Liverpool rethinks prostitution


Britain: As this once gritty city thrives, officials hope a legal red-light district will curb crime.

February 20, 2005|By Todd Richissin | Todd Richissin,SUN FOREIGN STAFF

LIVERPOOL, England - The prostitute is known on the streets as Mercedes, this drug-addicted woman with the hands that tremble.

Her real name is Virginia Thompson and she is 31. She wears a split-legged skirt with a leopard-skin pattern and a dirty white coat with a furry hood. When the coat is open at the collar it is easy to see the cigarette burn on her neck. She also has been arrested at least 20 times for selling sex and as a result of her addiction to drugs, which for most women here go hand-in-hand.

Officials in Liverpool are willing to put up with her, even to help her. The city finally has money, the political will and the reasons beyond morality to help.

This city on England's west coast, on the edge of the Irish Sea, is being rejuvenated against the odds set by history. It is bucking a trend of fallen port cities in Europe and the United States that are drowning in problems they cannot seem to overcome.

Now prepared to tackle another barrier to the city's more complete restoration, Liverpool officials voted last month to create Britain's first legally sanctioned red-light district.

If the national government agrees, the lights could come on sometime this year.

"I reckon it'll be better for us - less girls getting done in," said Thompson, who has worked her area of Liverpool's Center City for 12 years, all of them hooked on drugs, currently crack cocaine. "I still got all me teeth, and I'd like to get out before I look like them."

"Them" are the city's other street walkers, 95 percent of them, according to the city's health department, addicted to crack, heroin or both. By various estimates, 500 to 1,000 women work Liverpool's streets, a disproportionately high number for a city with a population of 442,000.

The reasons for the high number of women selling sex are a combination of the drugs that make their way to this town and the open prostitution during Liverpool's swashbuckling days as Britain's most active commercial port at a time of the empire's greatest global importance.

By design, the new district will provide a safer place for women like Thompson, whose name and circumstances were confirmed by Liverpool police. Ultimately, city leaders hope that the district will make it easier to treat the women for the drug addiction that has either lured them into the sex trade in the first place or that has trapped them in it with little hope of escape.

Liverpool is probably best known as birthplace of the Beatles, a claim to fame that is hard to escape in the city, with its Magical Mystery Tours, its bus trips to Penny Lane, its museum on the Mersey that includes a full-size replica of the famous Abbey Road studio and a walk-through yellow submarine.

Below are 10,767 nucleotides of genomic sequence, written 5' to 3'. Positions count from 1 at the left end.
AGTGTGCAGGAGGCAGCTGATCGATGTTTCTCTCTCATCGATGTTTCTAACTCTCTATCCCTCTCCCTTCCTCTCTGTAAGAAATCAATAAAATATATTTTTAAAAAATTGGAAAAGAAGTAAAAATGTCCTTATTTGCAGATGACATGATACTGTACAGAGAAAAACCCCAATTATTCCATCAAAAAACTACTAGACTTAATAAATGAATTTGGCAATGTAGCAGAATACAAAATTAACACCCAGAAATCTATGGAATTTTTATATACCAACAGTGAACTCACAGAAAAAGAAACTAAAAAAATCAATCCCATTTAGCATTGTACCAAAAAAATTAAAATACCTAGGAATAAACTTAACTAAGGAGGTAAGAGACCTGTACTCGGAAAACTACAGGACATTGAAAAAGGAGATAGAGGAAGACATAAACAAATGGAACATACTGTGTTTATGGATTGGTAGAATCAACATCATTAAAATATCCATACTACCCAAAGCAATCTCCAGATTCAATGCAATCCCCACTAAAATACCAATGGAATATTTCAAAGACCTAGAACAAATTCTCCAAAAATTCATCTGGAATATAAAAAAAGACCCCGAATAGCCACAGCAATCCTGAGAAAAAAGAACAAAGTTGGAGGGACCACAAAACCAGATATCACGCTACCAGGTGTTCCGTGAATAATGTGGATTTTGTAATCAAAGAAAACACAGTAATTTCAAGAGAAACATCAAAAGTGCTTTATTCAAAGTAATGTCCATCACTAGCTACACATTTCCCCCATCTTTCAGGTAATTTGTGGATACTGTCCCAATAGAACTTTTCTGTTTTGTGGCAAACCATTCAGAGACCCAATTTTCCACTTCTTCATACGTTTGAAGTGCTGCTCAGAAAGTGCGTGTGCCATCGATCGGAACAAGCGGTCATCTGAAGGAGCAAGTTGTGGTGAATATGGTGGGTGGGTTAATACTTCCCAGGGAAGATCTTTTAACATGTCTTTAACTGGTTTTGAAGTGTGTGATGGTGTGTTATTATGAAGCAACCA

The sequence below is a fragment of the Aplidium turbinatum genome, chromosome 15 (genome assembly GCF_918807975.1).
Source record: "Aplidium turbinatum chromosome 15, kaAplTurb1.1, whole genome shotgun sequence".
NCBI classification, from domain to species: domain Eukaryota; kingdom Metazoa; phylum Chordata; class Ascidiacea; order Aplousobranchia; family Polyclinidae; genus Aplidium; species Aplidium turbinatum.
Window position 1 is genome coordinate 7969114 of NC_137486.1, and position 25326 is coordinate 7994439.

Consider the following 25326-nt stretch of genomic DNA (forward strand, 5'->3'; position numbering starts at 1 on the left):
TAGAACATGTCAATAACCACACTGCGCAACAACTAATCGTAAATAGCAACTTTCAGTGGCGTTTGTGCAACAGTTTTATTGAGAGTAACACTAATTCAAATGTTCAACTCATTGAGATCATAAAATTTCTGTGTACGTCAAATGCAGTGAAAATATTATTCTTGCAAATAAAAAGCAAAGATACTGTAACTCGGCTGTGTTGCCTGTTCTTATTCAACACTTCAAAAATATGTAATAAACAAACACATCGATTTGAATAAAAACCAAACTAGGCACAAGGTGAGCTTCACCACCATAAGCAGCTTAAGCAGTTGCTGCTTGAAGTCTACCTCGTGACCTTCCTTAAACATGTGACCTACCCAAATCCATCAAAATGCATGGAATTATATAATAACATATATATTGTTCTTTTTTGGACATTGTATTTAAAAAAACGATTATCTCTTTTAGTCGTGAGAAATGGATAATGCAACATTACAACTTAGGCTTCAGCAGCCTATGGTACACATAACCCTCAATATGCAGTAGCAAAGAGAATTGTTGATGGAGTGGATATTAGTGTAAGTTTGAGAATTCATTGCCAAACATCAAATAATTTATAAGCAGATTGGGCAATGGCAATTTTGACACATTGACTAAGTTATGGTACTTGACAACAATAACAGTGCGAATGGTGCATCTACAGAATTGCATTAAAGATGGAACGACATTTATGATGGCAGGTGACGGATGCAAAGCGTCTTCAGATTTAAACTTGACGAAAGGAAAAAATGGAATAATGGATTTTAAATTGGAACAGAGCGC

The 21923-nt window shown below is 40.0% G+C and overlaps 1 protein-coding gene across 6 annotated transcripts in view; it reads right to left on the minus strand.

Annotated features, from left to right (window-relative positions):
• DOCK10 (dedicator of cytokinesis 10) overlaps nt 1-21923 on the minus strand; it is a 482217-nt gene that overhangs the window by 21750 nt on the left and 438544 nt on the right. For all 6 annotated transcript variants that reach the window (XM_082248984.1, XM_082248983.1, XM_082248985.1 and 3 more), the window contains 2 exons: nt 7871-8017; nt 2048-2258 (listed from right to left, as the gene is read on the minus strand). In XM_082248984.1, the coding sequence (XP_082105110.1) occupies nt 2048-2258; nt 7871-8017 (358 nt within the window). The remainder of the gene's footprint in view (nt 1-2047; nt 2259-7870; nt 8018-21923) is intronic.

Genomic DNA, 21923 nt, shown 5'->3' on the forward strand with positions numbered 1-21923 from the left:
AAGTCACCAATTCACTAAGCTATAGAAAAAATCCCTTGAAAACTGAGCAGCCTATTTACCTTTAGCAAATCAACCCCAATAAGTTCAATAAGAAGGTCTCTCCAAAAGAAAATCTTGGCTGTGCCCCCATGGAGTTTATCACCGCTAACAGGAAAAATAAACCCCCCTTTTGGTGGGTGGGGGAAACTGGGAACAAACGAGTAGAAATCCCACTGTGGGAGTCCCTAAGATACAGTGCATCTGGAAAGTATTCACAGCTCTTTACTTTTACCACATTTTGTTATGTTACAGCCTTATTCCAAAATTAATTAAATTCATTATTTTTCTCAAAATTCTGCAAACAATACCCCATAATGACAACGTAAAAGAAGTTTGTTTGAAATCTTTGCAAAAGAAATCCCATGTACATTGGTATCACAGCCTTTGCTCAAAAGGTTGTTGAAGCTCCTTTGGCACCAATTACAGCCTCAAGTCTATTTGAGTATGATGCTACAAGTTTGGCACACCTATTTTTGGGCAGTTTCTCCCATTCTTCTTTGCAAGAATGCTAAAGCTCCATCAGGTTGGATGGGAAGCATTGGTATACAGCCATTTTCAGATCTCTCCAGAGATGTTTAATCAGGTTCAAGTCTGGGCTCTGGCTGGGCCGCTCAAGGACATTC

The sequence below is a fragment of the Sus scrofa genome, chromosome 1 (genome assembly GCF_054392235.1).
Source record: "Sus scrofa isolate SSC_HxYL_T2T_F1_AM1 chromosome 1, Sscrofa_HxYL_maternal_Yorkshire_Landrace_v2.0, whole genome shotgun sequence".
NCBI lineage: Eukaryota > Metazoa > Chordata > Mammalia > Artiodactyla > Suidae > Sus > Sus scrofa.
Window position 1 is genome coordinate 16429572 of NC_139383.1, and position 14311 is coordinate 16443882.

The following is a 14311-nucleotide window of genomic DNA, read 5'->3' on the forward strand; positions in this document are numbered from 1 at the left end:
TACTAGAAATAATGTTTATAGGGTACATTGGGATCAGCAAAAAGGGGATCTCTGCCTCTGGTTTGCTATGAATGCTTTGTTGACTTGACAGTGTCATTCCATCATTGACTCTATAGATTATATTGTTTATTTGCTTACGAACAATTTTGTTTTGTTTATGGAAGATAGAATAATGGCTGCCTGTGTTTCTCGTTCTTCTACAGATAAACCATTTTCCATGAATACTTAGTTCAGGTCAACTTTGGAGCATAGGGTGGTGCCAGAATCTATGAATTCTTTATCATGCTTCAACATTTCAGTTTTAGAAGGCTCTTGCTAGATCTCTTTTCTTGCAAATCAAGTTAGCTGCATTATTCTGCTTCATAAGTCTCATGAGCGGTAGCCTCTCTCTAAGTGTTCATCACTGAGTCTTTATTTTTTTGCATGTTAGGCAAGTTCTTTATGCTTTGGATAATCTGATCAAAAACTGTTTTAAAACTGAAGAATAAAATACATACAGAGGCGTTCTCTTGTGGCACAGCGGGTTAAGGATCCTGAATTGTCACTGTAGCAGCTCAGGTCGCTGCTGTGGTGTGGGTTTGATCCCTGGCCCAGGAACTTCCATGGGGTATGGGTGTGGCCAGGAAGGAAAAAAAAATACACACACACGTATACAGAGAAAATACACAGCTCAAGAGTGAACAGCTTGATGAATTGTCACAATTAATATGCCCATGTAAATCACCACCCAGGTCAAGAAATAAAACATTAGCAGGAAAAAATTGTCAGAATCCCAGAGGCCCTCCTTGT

What made Liverpool far more than the Beatles, though, is its much darker past.

Liverpool was a late participant in the slave trade. In the 17th century, the Royal African Company maintained a monopoly operated exclusively from London. Bristol, taking advantage of its deep inlet and western-facing ports in south-central England, ended the monopoly in 1698 and within two decades surpassed London in the trade.

And then it was Liverpool's turn: By the latter half of the 18th century, Liverpool overtook both London and Bristol in the trade. Ships ran the triangle, sailing for Africa with pots and pans, alcohol and tobacco, firearms and the gunpowder to go with them.

The cargo was swapped for human beings, captured by African dealers and shackled through the middle passage across the Atlantic.

"Sadly, much of Liverpool's wealth was created through unimaginable suffering," said Mike Storey, a Liverpool councilor who strongly backs the red-light district. "Happily, we've moved on from that, into the 21st century. The district for sex workers, to use a crude term, is an acknowledgment of today's reality."

The reality of Liverpool is that from its dark days of economic woes and reduced in status to a national punch line, it has risen to become one of Great Britain's most successful cities.

Last year, it had the highest number of business startups of any major city in Britain. Its unemployment rate is 4.8 percent, the lowest since current assessment methods began in the 1980s, below London's 7.5 percent and the national average of 5.3.

"We had a terrible decline," Storey said. "I think what we discovered is that if you're trying to attract businesses, quality of life issues have to be taken care of. For example, we're a city that thrived on music, and we didn't even have a concert hall suitable for decent-sized shows."

So the city is building one. It has fixed many of its roads, is fixing others, has heavily subsidized its bus system, to keep fares and waiting time low. It is building a port for cruise liners, and it will most likely become the first city in England to ban cigarettes in work places.

One of its greatest successes has been to show that urban cities can improve their students by improving their schools.

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